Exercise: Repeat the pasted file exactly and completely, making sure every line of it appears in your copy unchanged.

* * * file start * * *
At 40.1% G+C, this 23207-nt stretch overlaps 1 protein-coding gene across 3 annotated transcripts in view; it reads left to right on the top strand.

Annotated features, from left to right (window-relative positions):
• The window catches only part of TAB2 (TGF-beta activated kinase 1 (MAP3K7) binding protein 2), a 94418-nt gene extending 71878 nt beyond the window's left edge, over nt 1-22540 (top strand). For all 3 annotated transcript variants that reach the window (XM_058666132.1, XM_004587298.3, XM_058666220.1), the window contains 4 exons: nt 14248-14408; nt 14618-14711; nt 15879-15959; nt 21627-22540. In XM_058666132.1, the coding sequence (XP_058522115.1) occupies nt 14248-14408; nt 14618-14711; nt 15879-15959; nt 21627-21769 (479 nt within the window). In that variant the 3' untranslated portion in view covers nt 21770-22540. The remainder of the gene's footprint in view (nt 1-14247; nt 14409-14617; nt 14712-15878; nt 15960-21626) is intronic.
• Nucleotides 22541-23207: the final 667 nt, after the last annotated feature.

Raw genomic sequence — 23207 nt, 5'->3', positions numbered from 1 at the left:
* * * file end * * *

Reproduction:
At 40.1% G+C, this 23207-nt stretch overlaps 1 protein-coding gene across 3 annotated transcripts in view; it reads left to right on the top strand.

Annotated features, from left to right (window-relative positions):
• The window catches only part of TAB2 (TGF-beta activated kinase 1 (MAP3K7) binding protein 2), a 94418-nt gene extending 71878 nt beyond the window's left edge, over nt 1-22540 (top strand). For all 3 annotated transcript variants that reach the window (XM_058666132.1, XM_004587298.3, XM_058666220.1), the window contains 4 exons: nt 14248-14408; nt 14618-14711; nt 15879-15959; nt 21627-22540. In XM_058666132.1, the coding sequence (XP_058522115.1) occupies nt 14248-14408; nt 14618-14711; nt 15879-15959; nt 21627-21769 (479 nt within the window). In that variant the 3' untranslated portion in view covers nt 21770-22540. The remainder of the gene's footprint in view (nt 1-14247; nt 14409-14617; nt 14712-15878; nt 15960-21626) is intronic.
• Nucleotides 22541-23207: the final 667 nt, after the last annotated feature.

Raw genomic sequence — 23207 nt, 5'->3', positions numbered from 1 at the left: